in Digital Web

Redesign: How soon do you turn over the keys?

One of the things we grappled with during my first web redesign several ago was figuring out how soon to turn over control of managing their own pages to the various constituents on campus. For some folks, this isn’t a consideration. Either the site approval authority mirrors that of the institutional checks and balances or there is some other method in place. But what about those times when you have to do it from scratch?

That’s when, friends, it can be an adventure.

First off, let’s consider how you even get to this point. In the past reference and at present, the situation is dictated by the college or university switching from a static HTML site done in Dreamweaver to a dynamic site managed via a content management system (CMS). The old way, usually meant (for me, anyway) that people would send their changes down to the PR office and I would make them or discuss them with them, if there were issues. But with a CMS? It’s all up to them.

Depending on your CMS, this can be an easy problem to fix or a potential disaster. The first time I dealt with it, it ended up figuring itself out. Our site launch deadline ended up being a little earlier than I anticipated and so, we ended up having to scramble to figure out how to address the issues with the new site. What I did there, was bring people in slowly. People who need changes to existing content and I would literally meet with them, show them how to make their modifications and go from there. It ended up being the easier way to do it, because I found that group trainings weren’t as efficient as I’d have liked. Each individual person not only came to the table with their own technology abilities or limitations, but each person’s use of the CMS would be different, depending on what area of the site they were using and where.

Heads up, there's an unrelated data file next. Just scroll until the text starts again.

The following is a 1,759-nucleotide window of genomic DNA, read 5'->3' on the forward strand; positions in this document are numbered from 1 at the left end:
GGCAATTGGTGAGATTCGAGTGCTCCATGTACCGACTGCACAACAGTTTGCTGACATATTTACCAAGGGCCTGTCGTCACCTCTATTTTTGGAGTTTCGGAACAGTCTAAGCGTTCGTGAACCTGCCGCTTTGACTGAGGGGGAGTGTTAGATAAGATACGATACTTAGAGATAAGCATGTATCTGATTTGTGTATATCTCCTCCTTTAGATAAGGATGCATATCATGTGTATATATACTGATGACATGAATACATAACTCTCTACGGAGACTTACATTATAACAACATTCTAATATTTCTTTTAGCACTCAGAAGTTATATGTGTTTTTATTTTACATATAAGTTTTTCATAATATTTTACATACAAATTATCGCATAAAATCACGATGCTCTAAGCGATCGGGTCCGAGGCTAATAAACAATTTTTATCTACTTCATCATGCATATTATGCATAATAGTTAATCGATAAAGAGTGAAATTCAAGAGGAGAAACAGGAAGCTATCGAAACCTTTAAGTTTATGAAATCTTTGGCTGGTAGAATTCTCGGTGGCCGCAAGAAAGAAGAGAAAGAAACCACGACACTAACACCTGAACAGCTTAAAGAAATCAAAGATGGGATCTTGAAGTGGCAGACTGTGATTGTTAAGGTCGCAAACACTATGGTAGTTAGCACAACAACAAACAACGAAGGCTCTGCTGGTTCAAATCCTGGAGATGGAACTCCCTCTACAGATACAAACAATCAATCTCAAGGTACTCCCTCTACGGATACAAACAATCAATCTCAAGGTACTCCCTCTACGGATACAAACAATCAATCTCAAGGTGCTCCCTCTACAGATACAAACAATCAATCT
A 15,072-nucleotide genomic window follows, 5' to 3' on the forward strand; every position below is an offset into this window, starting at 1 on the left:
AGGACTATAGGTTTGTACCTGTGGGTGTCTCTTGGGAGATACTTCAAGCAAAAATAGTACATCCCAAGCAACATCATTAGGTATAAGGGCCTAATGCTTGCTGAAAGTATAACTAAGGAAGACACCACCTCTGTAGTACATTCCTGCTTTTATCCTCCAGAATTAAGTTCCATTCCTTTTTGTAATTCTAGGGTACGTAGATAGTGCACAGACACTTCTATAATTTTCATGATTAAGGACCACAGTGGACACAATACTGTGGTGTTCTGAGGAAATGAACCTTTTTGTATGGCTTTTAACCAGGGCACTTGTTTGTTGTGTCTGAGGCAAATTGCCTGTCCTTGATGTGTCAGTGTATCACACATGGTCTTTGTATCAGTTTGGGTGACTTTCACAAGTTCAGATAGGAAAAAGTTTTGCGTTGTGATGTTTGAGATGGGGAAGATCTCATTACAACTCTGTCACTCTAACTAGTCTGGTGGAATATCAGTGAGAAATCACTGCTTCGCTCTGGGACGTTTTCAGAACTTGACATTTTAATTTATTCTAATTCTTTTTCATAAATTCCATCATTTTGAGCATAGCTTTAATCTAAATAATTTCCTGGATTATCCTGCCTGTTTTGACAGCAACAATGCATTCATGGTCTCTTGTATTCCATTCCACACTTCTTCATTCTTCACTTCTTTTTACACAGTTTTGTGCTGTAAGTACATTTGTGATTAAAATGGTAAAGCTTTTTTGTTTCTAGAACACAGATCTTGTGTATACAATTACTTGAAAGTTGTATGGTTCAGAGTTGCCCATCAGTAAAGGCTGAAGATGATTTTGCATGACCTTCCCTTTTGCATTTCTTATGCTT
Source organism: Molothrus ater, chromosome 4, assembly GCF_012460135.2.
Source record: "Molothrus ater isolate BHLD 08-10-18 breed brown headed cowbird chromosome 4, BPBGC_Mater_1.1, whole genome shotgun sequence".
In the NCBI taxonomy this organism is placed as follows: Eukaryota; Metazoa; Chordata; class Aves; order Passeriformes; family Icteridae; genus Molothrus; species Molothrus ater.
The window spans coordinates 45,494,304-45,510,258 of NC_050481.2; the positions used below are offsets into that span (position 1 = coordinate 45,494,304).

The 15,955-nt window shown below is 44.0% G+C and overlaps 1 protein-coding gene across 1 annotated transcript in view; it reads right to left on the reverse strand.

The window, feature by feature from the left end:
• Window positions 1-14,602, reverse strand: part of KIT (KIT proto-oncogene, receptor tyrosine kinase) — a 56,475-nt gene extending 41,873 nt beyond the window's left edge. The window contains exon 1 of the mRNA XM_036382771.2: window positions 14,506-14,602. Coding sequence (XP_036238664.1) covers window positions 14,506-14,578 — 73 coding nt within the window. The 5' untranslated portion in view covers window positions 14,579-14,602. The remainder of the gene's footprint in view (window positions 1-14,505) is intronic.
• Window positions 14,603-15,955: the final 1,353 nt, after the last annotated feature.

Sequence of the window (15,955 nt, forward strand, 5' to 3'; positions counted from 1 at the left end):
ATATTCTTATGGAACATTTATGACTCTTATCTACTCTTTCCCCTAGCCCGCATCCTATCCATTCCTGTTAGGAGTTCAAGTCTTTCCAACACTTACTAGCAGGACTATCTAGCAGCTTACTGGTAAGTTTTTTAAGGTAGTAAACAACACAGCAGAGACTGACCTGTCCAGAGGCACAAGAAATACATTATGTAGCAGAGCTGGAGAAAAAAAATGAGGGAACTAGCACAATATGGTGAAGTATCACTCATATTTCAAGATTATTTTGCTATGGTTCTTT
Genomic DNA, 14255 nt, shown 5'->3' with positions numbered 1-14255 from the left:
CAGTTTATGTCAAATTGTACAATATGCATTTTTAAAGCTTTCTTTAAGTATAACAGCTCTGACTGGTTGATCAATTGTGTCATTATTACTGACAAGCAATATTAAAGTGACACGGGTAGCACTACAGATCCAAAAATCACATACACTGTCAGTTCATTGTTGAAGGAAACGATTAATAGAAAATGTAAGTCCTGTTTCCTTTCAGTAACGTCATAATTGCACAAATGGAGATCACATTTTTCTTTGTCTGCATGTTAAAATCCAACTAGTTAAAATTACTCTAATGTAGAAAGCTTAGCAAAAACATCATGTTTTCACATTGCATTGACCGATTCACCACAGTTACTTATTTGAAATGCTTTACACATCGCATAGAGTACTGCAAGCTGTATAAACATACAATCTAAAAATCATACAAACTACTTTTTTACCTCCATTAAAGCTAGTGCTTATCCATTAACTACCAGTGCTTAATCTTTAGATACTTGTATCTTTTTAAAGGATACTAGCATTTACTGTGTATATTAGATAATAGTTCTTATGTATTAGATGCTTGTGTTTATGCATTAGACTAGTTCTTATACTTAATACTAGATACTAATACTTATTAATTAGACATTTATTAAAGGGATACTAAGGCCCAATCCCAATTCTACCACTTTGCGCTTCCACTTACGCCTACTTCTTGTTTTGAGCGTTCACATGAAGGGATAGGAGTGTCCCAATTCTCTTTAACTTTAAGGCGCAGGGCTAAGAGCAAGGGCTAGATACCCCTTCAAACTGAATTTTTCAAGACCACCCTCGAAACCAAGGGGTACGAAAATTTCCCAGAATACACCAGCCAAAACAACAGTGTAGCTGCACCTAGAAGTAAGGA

So while I did conduct group training, I would use those trainings as gateways to learning how to use the CMS period and would implore people to setup subsequent training with me to learn how to configure their specific area’s pages.

My present situation is a bit different, as there is already a defined process in place. The real question is, whether or not we’re going to let the web mirror our own institutional quirks or not. It’ll be a lot easier for me, than it was in the role I cited earlier, because the individual areas are already responsible for providing content and this isn’t an exercise in trying to “sell” them on the reasons they need to use the web effectively or to replace old content as it’s been in other circumstances.

I think the bottom line is, understanding that once you give up control of the day-to-day input of content into the site, you’re not going to get it back without a fight. So it’s important not just to understand who’ll be approving content up the ranks, but ensuring that people throughout the institution are very familiar with institutional style guides and requirements for how web content is able to be published. Nothing is worse than having to explain to folks for an hour why they can’t have flashing red text on their pages or why their name can’t appear in green text, because green is their favorite color.

Consistency is key and ensuring that everyone is on the same page early, is how you’ll save yourself a ton of headaches as you prepare to roll out your new web site.

  1. Interesting insight. Thanks for sharing, Paul! One thing I’ve learned it’s that each institution and their quirks make such things very different. I’ve been in 3 different places and each place does it their own way. I think it depends almost as much as the people you have in-house, as it does the system you’re using and there isn’t a perfect way to do it ever, so it’s finding “what’s perfect for you…” that makes all the difference.

  2. We have a decentralized system and I actually find that you can overcome the challenges of training and the style. The tougher challenge that we have faced is that most of the time you have Directors or Chairs asking that long documents get posted on the site and the people updating the site don’t feel the “power” to make those documents and pieces of information web friendly.

Comments are closed.